In recent years, we’ve seen dramatic transformations in a variety of industries; changes triggered by developments in emerging markets, technological innovations, and a shift in consumer preferences. One of the industries affected most is automotive.
For some, that comes as no surprise. The conveniences and access to information consumers are enjoying in other areas of their lives, they’re also demanding from automakers. From flexible ownership, to automation, to transparency in manufacturing practices, consumer trends are driving changes in the automotive industry.
But how will these demands impact automakers in 2017 and beyond?
Many of today’s consumers are treating mobility in the strictest sense of the word – they just want to get from one place to another however they can, whenever they need to. With car ownership no longer being the status symbol it once was, ridesharing is on the rise. Companies like Uber and Zipcar allow consumers to select a vehicle appropriate for their needs at that particular time. Consumers are choosing on-demand mobility options like these over ownership because of the flexibility and potential savings they provide.
In 2016, Zipcar conducted a nationwide study of 1,200 city-dwellers to gauge their attitudes and behaviors regarding work, money, lifestyle, technology, transportation, and urban citizenship.
“As a truly urban brand, it’s important for us to understand how people are living in our cities today and what’s important to them,” said Andrew Daley, Vice President of Marketing for Zipcar.
The study revealed the majority of these urbanites prioritized their mobile phones over their cars, and planned to drive less and/or give up their cars altogether in the next five years.
“Zipcar’s mission has always been to enable simple and responsible urban living, and the survey results are encouraging,” Daley said. “Urbanites are continuing to reconsider personal vehicle ownership and are beginning to embrace the idea of automated vehicles, especially sharing them.”
Smart or connected vehicles have moved from the drawing board to the production line. Widely considered the precursor to self-driving vehicles, these advancements have given drivers a taste of autonomy through relinquished control of specific functions. For example, adaptive cruise control that reacts to traffic conditions and accident avoidance functionality are readying consumers for an automotive future that’s automatic.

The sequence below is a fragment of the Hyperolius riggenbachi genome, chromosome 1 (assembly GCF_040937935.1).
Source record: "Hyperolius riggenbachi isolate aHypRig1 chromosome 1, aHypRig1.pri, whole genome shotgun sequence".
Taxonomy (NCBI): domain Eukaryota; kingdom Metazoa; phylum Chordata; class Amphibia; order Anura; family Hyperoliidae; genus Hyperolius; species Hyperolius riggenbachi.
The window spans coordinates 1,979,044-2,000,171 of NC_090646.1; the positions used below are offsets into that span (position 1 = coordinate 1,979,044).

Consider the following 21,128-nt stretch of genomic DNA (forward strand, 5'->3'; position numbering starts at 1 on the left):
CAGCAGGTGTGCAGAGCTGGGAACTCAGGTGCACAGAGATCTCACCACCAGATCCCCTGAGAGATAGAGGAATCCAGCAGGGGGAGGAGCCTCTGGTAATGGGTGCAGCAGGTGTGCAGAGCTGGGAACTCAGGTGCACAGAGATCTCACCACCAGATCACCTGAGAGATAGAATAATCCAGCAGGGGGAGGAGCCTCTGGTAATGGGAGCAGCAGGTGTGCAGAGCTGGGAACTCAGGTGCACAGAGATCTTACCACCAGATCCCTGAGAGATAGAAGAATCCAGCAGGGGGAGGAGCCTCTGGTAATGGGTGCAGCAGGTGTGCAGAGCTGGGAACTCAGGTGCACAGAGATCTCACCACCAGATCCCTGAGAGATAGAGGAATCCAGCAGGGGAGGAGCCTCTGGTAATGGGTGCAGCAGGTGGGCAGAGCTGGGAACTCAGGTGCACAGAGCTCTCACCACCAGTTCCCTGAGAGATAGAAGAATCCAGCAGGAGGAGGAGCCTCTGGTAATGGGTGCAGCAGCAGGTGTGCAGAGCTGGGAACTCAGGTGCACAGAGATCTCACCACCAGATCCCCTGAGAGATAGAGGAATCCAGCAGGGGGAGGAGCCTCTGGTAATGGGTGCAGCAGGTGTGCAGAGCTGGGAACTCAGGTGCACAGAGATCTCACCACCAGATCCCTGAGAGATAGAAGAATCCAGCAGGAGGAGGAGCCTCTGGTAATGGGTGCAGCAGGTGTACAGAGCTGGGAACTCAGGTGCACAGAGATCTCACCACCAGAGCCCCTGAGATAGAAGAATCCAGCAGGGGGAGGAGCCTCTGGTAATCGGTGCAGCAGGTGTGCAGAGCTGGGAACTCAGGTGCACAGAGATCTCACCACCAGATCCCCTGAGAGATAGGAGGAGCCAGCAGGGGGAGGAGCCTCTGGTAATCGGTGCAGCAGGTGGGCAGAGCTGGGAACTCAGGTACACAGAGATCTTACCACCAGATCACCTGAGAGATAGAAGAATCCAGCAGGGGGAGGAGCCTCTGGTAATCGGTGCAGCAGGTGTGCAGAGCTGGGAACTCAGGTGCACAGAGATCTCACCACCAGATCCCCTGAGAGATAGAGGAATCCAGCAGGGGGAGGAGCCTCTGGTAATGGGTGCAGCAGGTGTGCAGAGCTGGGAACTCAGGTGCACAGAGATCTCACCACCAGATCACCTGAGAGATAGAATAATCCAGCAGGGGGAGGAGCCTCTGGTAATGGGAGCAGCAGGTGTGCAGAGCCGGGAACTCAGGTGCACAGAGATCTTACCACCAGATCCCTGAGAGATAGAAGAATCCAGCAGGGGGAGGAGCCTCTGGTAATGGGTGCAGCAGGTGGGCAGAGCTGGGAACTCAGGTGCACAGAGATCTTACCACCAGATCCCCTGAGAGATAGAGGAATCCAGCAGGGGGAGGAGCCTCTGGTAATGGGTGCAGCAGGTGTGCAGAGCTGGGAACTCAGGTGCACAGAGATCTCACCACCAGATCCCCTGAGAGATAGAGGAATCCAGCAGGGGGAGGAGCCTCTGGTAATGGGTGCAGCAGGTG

For some brands, the reality of autonomous vehicles is closer than for others. Earlier this year, Ford CEO Mark Fields revealed the carmaker’s plan to introduce 13 new electric vehicles, some with self-driving capabilities, over the next five years.
“As more and more consumers around the world become interested in electrified vehicles, Ford is committed to being a leader in providing consumers with a broad range of electrified vehicles, services, and solutions that make people’s lives better,” Fields said. “Our investments and expanding lineup reflect our view that global offerings of electrified vehicles will exceed gasoline-powered vehicles within the next 15 years.”
Process & Practices
As with many industries, automotive consumers have a growing desire to gain an understanding into the processes behind the production – often to ensure safe and sustainable practices are used. More than ever before, customers are focused on the environmental impact of their cars, and greater pressure is being put on automakers to develop more fuel-efficient engines, greater safety features, and alternative powertrains.
It’s a desire for improvement and transparency that every automaker should be prepared for.
Buying Versus Leasing
In the past few years, consumer leasing in the United States has risen higher than at any point in more than a decade. For many consumers – but particularly Millennials – monthly charges for everything from rent to phones to vehicles are just part of life. But technology may also be driving the trending lease increase. It seems like a new feature is introduced with each new vehicle release.
“What’s offered inside a car these days is changing so rapidly that some consumers don’t feel they want to be tied down to one vehicle for the next 10 years,” said Alec Gutierrez, Senior Analyst at Kelley Blue Book. “By flipping a vehicle lease every year or two, consumers are able to keep up with automotive tech, trends, and tastes.”
These four trends will absolutely impact how automotive professionals operate in the next few years. Stricter requirements and more knowledgeable consumers will change and influence the industry as we know it.
Scott McLaren is CMO for Fortegra Financial Corporation (a Tiptree Inc. company). Fortegra and its subsidiaries comprise a single-source insurance services provider with a range of consumer protection options including warranty solutions, credit insurance, and specialty underwriting programs.
Cover Photo: Mario Ohibsky